The data I collected revealed that the vast majority of students reached the learning target. Though most students met the learning targets, students who did not received detailed individual feedback on their letters. It was established that most students possess foundational character development skills and analysis of student work helped guide my future instruction. The next instructional step after this lesson was to further the understanding of character development and recent events in the text through small group and class discussions. Students were prompted by guided questions to reach a deeper level of understanding in regards to character development. Furthermore, students listened to opinions of other students, which provided them alternative view points and additional pieces of textual evidence.

The reasoning behind this informal assessment was to practice higher-level thinking in regards to character development. Students will have to use these skills to complete their summative assessment at the end of this unit. Students will be asked to write a comparative essay between The Kite Runner and Purple Hibiscus. Students will be required to analyze character development in each of these novels and write an essay comparing and contrasting major characters and themes. This higher-level thinking will be imperative in order for students to reach their learning targets for the summative assessment.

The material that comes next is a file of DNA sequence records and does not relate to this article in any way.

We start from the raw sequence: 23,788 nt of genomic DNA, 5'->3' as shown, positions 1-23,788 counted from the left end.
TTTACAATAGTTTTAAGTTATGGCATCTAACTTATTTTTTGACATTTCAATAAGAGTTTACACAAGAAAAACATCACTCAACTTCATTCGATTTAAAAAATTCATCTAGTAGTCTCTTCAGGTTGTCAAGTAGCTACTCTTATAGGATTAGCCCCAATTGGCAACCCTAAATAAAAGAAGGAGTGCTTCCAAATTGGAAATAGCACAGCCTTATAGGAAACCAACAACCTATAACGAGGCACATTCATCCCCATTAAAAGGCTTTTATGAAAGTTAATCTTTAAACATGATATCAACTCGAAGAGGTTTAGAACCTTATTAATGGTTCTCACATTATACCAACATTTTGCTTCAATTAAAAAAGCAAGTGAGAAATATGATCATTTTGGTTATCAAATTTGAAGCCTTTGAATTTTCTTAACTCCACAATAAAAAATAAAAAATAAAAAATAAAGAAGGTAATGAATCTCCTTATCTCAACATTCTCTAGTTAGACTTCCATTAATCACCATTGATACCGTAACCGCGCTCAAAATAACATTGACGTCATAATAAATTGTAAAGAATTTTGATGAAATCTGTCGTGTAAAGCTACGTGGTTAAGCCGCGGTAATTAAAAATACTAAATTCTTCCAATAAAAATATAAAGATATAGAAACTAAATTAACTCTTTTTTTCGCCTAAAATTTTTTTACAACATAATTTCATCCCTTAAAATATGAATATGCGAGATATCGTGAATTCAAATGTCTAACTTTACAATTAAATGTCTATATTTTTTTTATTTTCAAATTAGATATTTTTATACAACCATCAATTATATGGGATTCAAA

I would consider using a similar informal assessment in the future, but I would provide more detailed expectations. In the future, I would present several models following the informal assessment. I would then have students write on the back of their letter – One strength, one weakness, and one goal for a future letter. For this assessment, I did not provide students an opportunity to use metacognition skills and set goals for related tasks in the future, which I would alter in the future. I continue to focus on returning targeted student feedback in a timely manner in order to effectively use data to progress students towards learning targets and create cohesion from class-to-class.



About powelli

Seattle Pacific University Graduate Student - Master's in Teaching - Anticipated Graduation August, 2016.
This entry was posted in Uncategorized. Bookmark the permalink.

Leave a Reply

Fill in your details below or click an icon to log in: Logo

You are commenting using your account. Log Out /  Change )

Google+ photo

You are commenting using your Google+ account. Log Out /  Change )

Twitter picture

You are commenting using your Twitter account. Log Out /  Change )

Facebook photo

You are commenting using your Facebook account. Log Out /  Change )


Connecting to %s